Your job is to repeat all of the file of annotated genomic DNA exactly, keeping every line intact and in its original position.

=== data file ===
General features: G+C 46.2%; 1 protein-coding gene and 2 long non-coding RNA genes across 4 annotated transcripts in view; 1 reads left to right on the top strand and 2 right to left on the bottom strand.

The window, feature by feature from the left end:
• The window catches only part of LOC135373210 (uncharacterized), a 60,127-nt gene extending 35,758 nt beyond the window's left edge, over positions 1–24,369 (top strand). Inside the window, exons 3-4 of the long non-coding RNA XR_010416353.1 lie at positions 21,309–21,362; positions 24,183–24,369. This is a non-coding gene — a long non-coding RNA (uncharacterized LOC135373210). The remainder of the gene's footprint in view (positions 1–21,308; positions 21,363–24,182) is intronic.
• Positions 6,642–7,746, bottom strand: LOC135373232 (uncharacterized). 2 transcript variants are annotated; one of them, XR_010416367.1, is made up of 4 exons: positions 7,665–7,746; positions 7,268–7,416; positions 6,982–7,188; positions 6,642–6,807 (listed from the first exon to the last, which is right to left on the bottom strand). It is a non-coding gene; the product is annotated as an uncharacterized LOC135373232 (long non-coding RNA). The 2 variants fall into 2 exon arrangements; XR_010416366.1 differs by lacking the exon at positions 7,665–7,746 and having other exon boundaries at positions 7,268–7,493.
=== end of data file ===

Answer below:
General features: G+C 46.2%; 1 protein-coding gene and 2 long non-coding RNA genes across 4 annotated transcripts in view; 1 reads left to right on the top strand and 2 right to left on the bottom strand.

The window, feature by feature from the left end:
• The window catches only part of LOC135373210 (uncharacterized), a 60,127-nt gene extending 35,758 nt beyond the window's left edge, over positions 1–24,369 (top strand). Inside the window, exons 3-4 of the long non-coding RNA XR_010416353.1 lie at positions 21,309–21,362; positions 24,183–24,369. This is a non-coding gene — a long non-coding RNA (uncharacterized LOC135373210). The remainder of the gene's footprint in view (positions 1–21,308; positions 21,363–24,182) is intronic.
• Positions 6,642–7,746, bottom strand: LOC135373232 (uncharacterized). 2 transcript variants are annotated; one of them, XR_010416367.1, is made up of 4 exons: positions 7,665–7,746; positions 7,268–7,416; positions 6,982–7,188; positions 6,642–6,807 (listed from the first exon to the last, which is right to left on the bottom strand). It is a non-coding gene; the product is annotated as an uncharacterized LOC135373232 (long non-coding RNA). The 2 variants fall into 2 exon arrangements; XR_010416366.1 differs by lacking the exon at positions 7,665–7,746 and having other exon boundaries at positions 7,268–7,493.